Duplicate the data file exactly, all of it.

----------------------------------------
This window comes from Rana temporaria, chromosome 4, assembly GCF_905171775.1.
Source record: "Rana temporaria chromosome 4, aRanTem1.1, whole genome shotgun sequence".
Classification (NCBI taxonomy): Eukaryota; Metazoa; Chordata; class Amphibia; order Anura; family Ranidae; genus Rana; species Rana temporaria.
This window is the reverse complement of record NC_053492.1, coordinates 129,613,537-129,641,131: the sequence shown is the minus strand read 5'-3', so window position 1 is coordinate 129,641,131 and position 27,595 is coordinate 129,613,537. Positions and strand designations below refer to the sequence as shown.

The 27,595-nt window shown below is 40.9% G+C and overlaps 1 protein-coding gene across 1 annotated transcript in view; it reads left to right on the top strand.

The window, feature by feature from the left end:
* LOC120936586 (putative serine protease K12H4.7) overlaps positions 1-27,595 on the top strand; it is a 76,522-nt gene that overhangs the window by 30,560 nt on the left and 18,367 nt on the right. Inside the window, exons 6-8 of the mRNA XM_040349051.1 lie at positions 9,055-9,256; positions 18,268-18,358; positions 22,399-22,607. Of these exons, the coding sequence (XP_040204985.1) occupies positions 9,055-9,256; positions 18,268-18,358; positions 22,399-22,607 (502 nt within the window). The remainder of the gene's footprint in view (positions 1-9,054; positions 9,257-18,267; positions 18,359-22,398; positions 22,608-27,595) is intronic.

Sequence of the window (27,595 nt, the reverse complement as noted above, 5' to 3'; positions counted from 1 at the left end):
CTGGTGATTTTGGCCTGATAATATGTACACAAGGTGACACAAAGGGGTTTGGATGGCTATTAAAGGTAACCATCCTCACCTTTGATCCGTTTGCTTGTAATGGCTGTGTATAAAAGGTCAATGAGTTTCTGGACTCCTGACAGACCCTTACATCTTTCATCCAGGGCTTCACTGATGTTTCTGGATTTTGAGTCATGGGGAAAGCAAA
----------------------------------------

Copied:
This window comes from Rana temporaria, chromosome 4, assembly GCF_905171775.1.
Source record: "Rana temporaria chromosome 4, aRanTem1.1, whole genome shotgun sequence".
Classification (NCBI taxonomy): Eukaryota; Metazoa; Chordata; class Amphibia; order Anura; family Ranidae; genus Rana; species Rana temporaria.
This window is the reverse complement of record NC_053492.1, coordinates 129,613,537-129,641,131: the sequence shown is the minus strand read 5'-3', so window position 1 is coordinate 129,641,131 and position 27,595 is coordinate 129,613,537. Positions and strand designations below refer to the sequence as shown.

The 27,595-nt window shown below is 40.9% G+C and overlaps 1 protein-coding gene across 1 annotated transcript in view; it reads left to right on the top strand.

The window, feature by feature from the left end:
* LOC120936586 (putative serine protease K12H4.7) overlaps positions 1-27,595 on the top strand; it is a 76,522-nt gene that overhangs the window by 30,560 nt on the left and 18,367 nt on the right. Inside the window, exons 6-8 of the mRNA XM_040349051.1 lie at positions 9,055-9,256; positions 18,268-18,358; positions 22,399-22,607. Of these exons, the coding sequence (XP_040204985.1) occupies positions 9,055-9,256; positions 18,268-18,358; positions 22,399-22,607 (502 nt within the window). The remainder of the gene's footprint in view (positions 1-9,054; positions 9,257-18,267; positions 18,359-22,398; positions 22,608-27,595) is intronic.

Sequence of the window (27,595 nt, the reverse complement as noted above, 5' to 3'; positions counted from 1 at the left end):
CTGGTGATTTTGGCCTGATAATATGTACACAAGGTGACACAAAGGGGTTTGGATGGCTATTAAAGGTAACCATCCTCACCTTTGATCCGTTTGCTTGTAATGGCTGTGTATAAAAGGTCAATGAGTTTCTGGACTCCTGACAGACCCTTACATCTTTCATCCAGGGCTTCACTGATGTTTCTGGATTTTGAGTCATGGGGAAAGCAAA